Flicker, Theodore Roszak (1991)

Darren Aronofsky has long been threatening to direct an adaptation of Roszak’s propulsive novel concerning cinephilia and wider conspiracies. It’s a delicious suggestion. The book concerns a young student who, in the early 1960s, falls for classic cinema and becomes fascinated with a silent director named Max Castle. The story allows film-makers an opportunity to wallow in all the sentimental attachments associated with celluloid, crumbling cinemas and smoky projectors. It begins with hope. It ends in madness. If Aronofsky can’t manage it then Paul Thomas Anderson should have a go.

The Third Policeman, Flann O’Brien (1967)

We hope and pray that Brendan Gleeson will eventually get his much-discussed adaptation of At Swim Two Birds into cinemas. That book offers terrifying challenges for any screenwriter. The Third Policeman will not be any doddle to adapt but it does, at least, have something like a linear narrative to it (a line that eventually forms a circle, of course). Is it about a bicycle? It is. But it’s about a great deal more than that. It would be a treat to see Jonathan Glazer have a crack at all this weirdness.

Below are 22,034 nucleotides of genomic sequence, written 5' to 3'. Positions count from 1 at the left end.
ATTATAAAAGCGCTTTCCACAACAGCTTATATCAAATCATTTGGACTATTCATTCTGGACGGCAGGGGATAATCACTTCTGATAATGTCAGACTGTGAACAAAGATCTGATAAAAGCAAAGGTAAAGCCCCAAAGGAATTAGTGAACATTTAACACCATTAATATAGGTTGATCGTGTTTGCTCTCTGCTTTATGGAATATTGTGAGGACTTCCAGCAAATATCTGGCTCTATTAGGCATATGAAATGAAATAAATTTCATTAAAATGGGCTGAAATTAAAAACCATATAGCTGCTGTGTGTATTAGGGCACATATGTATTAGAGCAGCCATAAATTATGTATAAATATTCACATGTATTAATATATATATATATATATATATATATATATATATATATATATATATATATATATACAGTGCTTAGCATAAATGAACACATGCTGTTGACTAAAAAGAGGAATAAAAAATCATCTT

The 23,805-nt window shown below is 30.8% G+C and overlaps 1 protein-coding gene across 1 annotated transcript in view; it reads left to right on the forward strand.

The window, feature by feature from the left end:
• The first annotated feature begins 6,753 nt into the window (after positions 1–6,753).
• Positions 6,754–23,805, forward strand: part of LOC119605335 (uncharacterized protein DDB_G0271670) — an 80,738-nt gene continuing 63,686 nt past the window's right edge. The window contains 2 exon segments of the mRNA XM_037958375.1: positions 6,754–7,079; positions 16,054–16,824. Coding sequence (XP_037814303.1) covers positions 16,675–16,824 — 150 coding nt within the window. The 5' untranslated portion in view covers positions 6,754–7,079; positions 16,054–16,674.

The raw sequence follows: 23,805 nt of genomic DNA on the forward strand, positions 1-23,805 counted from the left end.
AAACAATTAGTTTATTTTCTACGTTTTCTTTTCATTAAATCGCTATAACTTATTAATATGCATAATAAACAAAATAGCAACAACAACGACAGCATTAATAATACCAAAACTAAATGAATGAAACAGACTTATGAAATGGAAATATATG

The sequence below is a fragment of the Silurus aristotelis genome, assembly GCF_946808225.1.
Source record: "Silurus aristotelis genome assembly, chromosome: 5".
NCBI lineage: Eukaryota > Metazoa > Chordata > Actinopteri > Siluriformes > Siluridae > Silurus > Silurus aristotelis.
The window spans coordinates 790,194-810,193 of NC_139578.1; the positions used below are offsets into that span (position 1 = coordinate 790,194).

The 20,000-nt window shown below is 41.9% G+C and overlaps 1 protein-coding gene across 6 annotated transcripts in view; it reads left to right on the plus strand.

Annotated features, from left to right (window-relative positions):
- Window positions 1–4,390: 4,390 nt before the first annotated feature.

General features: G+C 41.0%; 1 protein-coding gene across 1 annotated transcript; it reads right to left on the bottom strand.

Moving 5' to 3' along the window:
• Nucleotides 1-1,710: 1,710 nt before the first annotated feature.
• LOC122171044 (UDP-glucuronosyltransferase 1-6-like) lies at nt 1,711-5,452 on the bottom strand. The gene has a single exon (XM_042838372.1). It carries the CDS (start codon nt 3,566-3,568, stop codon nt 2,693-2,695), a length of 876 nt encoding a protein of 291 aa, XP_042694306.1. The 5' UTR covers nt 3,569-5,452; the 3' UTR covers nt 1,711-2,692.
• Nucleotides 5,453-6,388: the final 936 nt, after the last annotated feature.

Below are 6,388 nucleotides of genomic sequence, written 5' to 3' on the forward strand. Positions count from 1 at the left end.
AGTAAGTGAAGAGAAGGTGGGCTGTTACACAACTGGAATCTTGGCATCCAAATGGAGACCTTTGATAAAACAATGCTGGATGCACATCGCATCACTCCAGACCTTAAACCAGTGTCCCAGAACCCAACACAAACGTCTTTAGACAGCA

Blood Meridian, Cormac McCarthy (1985)

Another book that has often been close to adaptation. Tommy Lee Jones and Ridley Scott were both associated with the project. The busy actor and bizarrely promiscuous director James Franco has spent much of the past decade trying to wrestle it into submission. Though McCarthy has had an uneasy relationship with film – The Road was underrated; The Counsellor was abysmal – Blood Meridian still feels like the sort of book that would eat up a screen. An existential western of great scope, it follows a young drifter as he crosses the country viciously during the mid-19th century. We fancy Andrew Dominik, director of The Assassination of Jesse James by the Coward Robert Ford, for a place behind the megaphone. Is Will Poulter now too old for the lead? Maybe.